By LEON ALLIGOOD
SPRING HILL — War is hell. Just ask Mike Moore.
The Memphis-based salesman for an air-conditioning products firm is the go-to man this weekend at the observance of the 140th anniversary of the Civil War battles of Franklin, Columbia and Spring Hill.
He’s the general, commander of the Confederate troops who will face off with the Yankees, just as they did 140 years ago, but with blanks in the rifles and cannons this time.
Yesterday morning, however, Moore was solving crises of a different kind: getting water for horses, directing new arrivals to campsites and keeping cars out of an alfalfa field some drivers were using as a shortcut.
”It’ll all be worth it tomorrow when the fighting commences,” said Moore, who sports a salt-and pepper goatee and moustache. His eyes droop a little because of lack of sleep in the past 72 hours.
”Who’s got time to sleep? We’ve got so much to do. This particular event has been three years in the making. Our aim is to see these men get a good fight.”
About 8,000 re-enactors — men and a few women who dress, camp and act like 19th-century soldiers from the North and the South — are expected to attend. Organizers said re-enactors will represent every state except Hawaii.
The events begin today and continue through Sunday on hundreds of acres across the street from the Saturn assembly plant and next to Rippavilla Plantation.
Approximately 100,000 spectators are expected to watch the Civil War erupt all over again.
Chuck Cortesio of Centerville, Iowa, said the spectators will not be having nearly as much fun as the re-enactors.
”I’m doing it because I love history,” said Cortesio, a round-faced man with a gray-streaked beard that stretches below his Adam’s apple.
”I went to 10 states last year but not as many this year because of the gas prices. I didn’t want to miss this battle. I’ve always been a rebel at heart and now I get to play one,” he said.
What’s not to like about re-enacting? asked Jeffrey Edel of St. Augustine, Fla.
”You get to camp out with guys, not wash for three days and play with all kinds of firearms. It’s an opportunity to experience history rather than read about it,” he said.
Another re-enactor, Chuck Padrick, of Kissimmee, Fla., said he lives for the ”blue moments.”
”It’s when you catch a certain view, when you see all those federal troops, and you think how could they have lived through this? It takes you back in time, like you’re really there,” he said.
Of course, the South will lose the Battle of Franklin once again. History will not be rewritten, Moore said. ”It was the South’s last hurrah. What happened here devastated the Confederacy. We knew then it was over and done with,” he said of the battle, which is being remembered two months before the event’s actual dates of Nov. 29-30.
For re-enactors such as Chris Mekow, a National Park Service ranger at Fort Sumter, S.C., participating in this weekend’s battles is a privilege. ”My ancestors fought here, so it’s good to be here,” he said, sitting by the smoldering ashes of his breakfast fire.
”It’s like coming home, in a manner of speaking.”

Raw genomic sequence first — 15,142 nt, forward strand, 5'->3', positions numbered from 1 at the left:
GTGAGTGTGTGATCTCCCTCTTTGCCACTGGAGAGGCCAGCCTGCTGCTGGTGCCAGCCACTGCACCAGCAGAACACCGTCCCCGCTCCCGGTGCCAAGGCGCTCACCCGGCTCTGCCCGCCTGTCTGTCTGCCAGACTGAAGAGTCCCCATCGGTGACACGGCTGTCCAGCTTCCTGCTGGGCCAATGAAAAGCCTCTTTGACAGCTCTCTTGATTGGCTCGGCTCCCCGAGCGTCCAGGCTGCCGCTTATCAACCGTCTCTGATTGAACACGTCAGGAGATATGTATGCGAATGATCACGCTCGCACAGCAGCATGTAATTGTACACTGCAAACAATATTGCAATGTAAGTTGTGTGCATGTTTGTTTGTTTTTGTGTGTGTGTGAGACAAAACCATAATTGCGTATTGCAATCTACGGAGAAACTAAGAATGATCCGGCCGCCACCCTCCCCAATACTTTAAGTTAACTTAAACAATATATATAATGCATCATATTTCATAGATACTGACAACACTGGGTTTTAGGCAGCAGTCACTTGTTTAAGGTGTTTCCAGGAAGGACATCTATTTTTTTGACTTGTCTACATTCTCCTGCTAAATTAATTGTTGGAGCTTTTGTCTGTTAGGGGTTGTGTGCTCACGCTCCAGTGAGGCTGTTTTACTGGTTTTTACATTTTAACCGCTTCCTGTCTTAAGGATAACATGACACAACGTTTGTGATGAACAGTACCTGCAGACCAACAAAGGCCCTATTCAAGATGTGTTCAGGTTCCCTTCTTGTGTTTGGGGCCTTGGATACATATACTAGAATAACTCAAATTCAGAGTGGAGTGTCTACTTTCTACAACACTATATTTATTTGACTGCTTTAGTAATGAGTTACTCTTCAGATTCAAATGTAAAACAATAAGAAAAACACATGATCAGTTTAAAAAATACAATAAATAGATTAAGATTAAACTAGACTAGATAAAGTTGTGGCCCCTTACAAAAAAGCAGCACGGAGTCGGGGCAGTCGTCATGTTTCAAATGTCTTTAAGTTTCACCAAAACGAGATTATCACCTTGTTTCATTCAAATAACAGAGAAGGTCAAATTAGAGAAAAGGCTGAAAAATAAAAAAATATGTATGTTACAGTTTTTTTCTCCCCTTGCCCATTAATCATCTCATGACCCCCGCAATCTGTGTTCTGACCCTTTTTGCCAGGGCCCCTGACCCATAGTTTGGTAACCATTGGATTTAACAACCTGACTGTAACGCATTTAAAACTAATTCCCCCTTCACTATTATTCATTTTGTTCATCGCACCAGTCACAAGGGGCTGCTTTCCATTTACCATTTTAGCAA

Two upcoming conferences will focus on the Battle of Nashville’s 140th anniversary.
• The first, Oct. 29-31, is sponsored by the Travellers Rest Plantation and Museum. It will feature seven panelists at Travellers Rest and offer a daylong battlefield tour. For more information, either call 832-8197 or visit www.travellersrestplantation.org.
• The second symposium, Dec. 10-11, is sponsored by the Tennessee Historical Society, the Nashville Public Library, the Metro Nashville Historical Commission and the Tennessee Civil War National Heritage Area. It will offer 19 programs at the downtown library, including some new examinations of the war. For more information, either call 741-8934 or visit www.tennesseehistory.org.
The real Battle of Franklin took place Nov. 30, 1864, between a 31,000-strong Confederate force under Gen. John Bell Hood and the federal Army contingent of 26,000 soldiers led by Gen. John M. Schofield.
On the afternoon of Nov. 30, more than 20,000 Confederate soldiers were lined up along a two-mile front to begin an assault upon 17,000 Union soldiers who were entrenched on the south edge of town.
There were 2,326 casualties on the Union side, while the Confederates suffered 6,252.
Two weeks later, on Dec. 15-16, the Battle of Nashville followed, with 2,140 federal casualties and 15,000 Confederates killed, wounded and missing.
• Adult one-day admission to the re-enactment is $15; two-day tickets are $17; and three-day tickets are $19. Students from age 12 through college pay $5 for one day, $7 for two and $9 for three days. The gates will open daily at 9 a.m. Opening ceremonies are at noon today.
• Battle re-enactments will be held at 4:30 p.m. today. This is being called The Road from Atlanta. Tomorrow the Battle of Franklin re-enactment will begin at 4 p.m., with a night battle at 6:30. The Battle of Nashville re-enactment will be 2 p.m. Sunday.
• There will be a Battle of Spring Hill (Nov. 29, 1864), but it will be for re-enactors only.
• The producer of the event is the North-South Alliance, whose purpose is to hold large re-enactments to raise funds for Civil War battlefield preservation. The beneficiary of this weekend’s event is Save the Franklin Battlefield Inc.
© Copyright 2004 The Tennessean